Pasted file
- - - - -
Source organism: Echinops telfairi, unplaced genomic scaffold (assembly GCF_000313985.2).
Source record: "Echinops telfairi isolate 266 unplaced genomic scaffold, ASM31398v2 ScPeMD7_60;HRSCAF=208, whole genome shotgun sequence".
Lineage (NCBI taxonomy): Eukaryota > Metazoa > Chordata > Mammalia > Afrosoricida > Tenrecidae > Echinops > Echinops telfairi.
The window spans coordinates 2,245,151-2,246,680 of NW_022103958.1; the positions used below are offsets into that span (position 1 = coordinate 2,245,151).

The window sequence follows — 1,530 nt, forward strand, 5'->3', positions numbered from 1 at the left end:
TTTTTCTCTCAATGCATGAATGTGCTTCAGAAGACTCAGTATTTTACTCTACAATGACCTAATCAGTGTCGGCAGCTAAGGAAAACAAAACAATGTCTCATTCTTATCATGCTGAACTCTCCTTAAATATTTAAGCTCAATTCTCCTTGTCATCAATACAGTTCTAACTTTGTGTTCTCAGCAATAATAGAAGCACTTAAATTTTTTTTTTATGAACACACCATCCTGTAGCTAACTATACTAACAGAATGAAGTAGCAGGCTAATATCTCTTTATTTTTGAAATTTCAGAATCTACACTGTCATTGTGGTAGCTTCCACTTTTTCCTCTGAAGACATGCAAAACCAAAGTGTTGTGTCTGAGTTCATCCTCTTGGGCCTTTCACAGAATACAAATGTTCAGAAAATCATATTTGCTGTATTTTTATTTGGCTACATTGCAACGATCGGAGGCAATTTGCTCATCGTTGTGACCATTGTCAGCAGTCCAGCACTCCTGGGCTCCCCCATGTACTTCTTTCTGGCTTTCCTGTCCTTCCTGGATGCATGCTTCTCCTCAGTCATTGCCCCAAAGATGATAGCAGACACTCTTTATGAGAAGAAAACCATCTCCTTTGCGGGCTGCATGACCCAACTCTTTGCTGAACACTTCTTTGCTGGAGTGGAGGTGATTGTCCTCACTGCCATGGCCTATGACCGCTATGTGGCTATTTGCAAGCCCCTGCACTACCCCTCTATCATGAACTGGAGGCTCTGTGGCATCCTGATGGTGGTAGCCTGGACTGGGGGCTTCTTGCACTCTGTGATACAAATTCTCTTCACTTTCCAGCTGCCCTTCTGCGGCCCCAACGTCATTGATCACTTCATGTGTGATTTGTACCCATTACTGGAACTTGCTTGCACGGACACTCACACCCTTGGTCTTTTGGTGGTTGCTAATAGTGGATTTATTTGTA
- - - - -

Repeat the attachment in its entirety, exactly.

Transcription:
Source organism: Echinops telfairi, unplaced genomic scaffold (assembly GCF_000313985.2).
Source record: "Echinops telfairi isolate 266 unplaced genomic scaffold, ASM31398v2 ScPeMD7_60;HRSCAF=208, whole genome shotgun sequence".
Lineage (NCBI taxonomy): Eukaryota > Metazoa > Chordata > Mammalia > Afrosoricida > Tenrecidae > Echinops > Echinops telfairi.
The window spans coordinates 2,245,151-2,246,680 of NW_022103958.1; the positions used below are offsets into that span (position 1 = coordinate 2,245,151).

The window sequence follows — 1,530 nt, forward strand, 5'->3', positions numbered from 1 at the left end:
TTTTTCTCTCAATGCATGAATGTGCTTCAGAAGACTCAGTATTTTACTCTACAATGACCTAATCAGTGTCGGCAGCTAAGGAAAACAAAACAATGTCTCATTCTTATCATGCTGAACTCTCCTTAAATATTTAAGCTCAATTCTCCTTGTCATCAATACAGTTCTAACTTTGTGTTCTCAGCAATAATAGAAGCACTTAAATTTTTTTTTTATGAACACACCATCCTGTAGCTAACTATACTAACAGAATGAAGTAGCAGGCTAATATCTCTTTATTTTTGAAATTTCAGAATCTACACTGTCATTGTGGTAGCTTCCACTTTTTCCTCTGAAGACATGCAAAACCAAAGTGTTGTGTCTGAGTTCATCCTCTTGGGCCTTTCACAGAATACAAATGTTCAGAAAATCATATTTGCTGTATTTTTATTTGGCTACATTGCAACGATCGGAGGCAATTTGCTCATCGTTGTGACCATTGTCAGCAGTCCAGCACTCCTGGGCTCCCCCATGTACTTCTTTCTGGCTTTCCTGTCCTTCCTGGATGCATGCTTCTCCTCAGTCATTGCCCCAAAGATGATAGCAGACACTCTTTATGAGAAGAAAACCATCTCCTTTGCGGGCTGCATGACCCAACTCTTTGCTGAACACTTCTTTGCTGGAGTGGAGGTGATTGTCCTCACTGCCATGGCCTATGACCGCTATGTGGCTATTTGCAAGCCCCTGCACTACCCCTCTATCATGAACTGGAGGCTCTGTGGCATCCTGATGGTGGTAGCCTGGACTGGGGGCTTCTTGCACTCTGTGATACAAATTCTCTTCACTTTCCAGCTGCCCTTCTGCGGCCCCAACGTCATTGATCACTTCATGTGTGATTTGTACCCATTACTGGAACTTGCTTGCACGGACACTCACACCCTTGGTCTTTTGGTGGTTGCTAATAGTGGATTTATTTGTA